February 28th, 2015
One of the things that makes doing research on a topic such as sexuality so interesting, and at times quite difficult, is the fact that sexual behavior and attitudes in society are all but static. As a result, you never know exactly what behavior and attitudes you are investigating. I realized that recently when I was looking into the concept of ‘casual sex’. Casual sex is mostly seen as a sexual interaction between two individuals outside of a relationship, and is characterized by a lack of emotional- and long-term commitment between the sexual partners. But as it seems, casual sex these days may not be so casual.
Paula England and Reuben Thomas have inspired me to take a new perspective on casual sex in their book chapter ‘The decline of the date and the rise of the college hook up’. England and Thomas provide an overview of the way relationships are formed, and how this has changed over the years.
Traditionally, relationships evolved out of a period of dating. Since its ‘invention’ in the 1920’s, dating has developed from young men having to ‘court’ women in their parents’ home, to men asking women whether she would like to go to a movie, dinner, or concert, and has ended up at its current status of being.. well.. nearly dead.
At least that seems to be the status quo at many US college campuses. Most relationships on campus now seem to evolve out of a ‘hook up’. A hook up, according to England and Thomas, occurs when “two people are hanging out in the dorm or see each other at a party, start talking or dancing, and, sometime during the evening, go somewhere private, and something sexual happens”. This can turn into dating, but dating in this case means that both partners have developed a romantic interest in each other and are already in an exclusive relationship.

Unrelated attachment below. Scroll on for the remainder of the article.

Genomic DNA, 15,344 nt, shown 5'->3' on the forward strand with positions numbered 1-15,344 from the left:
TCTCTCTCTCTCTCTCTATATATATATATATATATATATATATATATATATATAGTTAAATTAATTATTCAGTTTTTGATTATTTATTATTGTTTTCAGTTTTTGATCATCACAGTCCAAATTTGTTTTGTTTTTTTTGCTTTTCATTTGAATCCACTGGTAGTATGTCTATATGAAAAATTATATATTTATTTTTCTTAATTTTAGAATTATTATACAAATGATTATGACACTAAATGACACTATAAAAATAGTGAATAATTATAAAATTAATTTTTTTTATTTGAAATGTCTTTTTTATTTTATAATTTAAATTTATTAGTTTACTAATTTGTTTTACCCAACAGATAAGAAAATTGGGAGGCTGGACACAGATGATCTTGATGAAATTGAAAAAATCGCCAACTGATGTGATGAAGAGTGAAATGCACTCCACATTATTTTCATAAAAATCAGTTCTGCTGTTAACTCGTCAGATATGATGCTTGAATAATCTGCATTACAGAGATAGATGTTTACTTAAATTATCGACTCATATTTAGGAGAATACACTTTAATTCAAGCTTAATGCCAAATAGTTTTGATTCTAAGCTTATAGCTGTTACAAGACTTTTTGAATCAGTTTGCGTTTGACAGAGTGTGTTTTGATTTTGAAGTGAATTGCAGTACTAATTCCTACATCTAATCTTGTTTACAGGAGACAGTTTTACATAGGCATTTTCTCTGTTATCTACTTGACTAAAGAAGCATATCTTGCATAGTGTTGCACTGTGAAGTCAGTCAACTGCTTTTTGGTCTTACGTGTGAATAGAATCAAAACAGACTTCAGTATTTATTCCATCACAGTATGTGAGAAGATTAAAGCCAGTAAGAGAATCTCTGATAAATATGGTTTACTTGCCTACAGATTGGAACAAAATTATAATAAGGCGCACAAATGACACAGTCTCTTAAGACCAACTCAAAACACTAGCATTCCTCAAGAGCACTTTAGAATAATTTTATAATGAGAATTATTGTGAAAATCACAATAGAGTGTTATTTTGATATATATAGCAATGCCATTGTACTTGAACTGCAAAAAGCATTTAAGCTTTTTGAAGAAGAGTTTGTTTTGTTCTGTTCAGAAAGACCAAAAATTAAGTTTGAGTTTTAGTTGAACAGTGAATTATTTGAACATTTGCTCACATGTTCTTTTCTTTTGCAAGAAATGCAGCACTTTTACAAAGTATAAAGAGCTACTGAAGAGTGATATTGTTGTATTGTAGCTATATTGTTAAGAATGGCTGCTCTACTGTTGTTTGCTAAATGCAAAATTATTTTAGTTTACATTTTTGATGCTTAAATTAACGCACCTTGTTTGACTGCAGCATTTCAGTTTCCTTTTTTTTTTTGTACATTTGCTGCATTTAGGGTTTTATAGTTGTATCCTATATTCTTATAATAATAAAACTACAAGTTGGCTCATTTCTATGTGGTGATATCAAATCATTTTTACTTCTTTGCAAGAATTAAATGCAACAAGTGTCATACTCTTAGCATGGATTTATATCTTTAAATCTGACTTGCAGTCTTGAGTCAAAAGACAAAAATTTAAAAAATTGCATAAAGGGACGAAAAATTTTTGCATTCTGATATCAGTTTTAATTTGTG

So, dating has changed, and with that perhaps also the concept of casual sex. Although hook-ups still involve a sexual interaction between two individuals outside of a relationship, the possibility of hook ups turning into relationships seems to conflict with the idea of casual sex being characterized by a lack of emotional- and long-term commitment between the sexual partners.
So where does this leave us with our conceptualization of casual sex? Would it perhaps be better to divide the concept into two sub-constructs? One would reflect the traditional notion of casual sex, a sexual interaction purely for the sake of sex, without any commitment or prospect of a long-term relationship. The other would reflect a sexual interaction between partners who do feel committed, and have the intention, or at least the hope, of it developing into a relationship. It’s a thought to consider when studying sexual behaviors, at least among college students. We should consider it casually though, you never know when it might change.
England, P., & Thomas, R. J. (2006). The Decline of the Date and the Rise of the College Hook-up. In A. Skolnick and J. Skolnick (Eds.), Families in Transition, 14th Ed. (p. 151-162). Boston: Allyn & Bacon.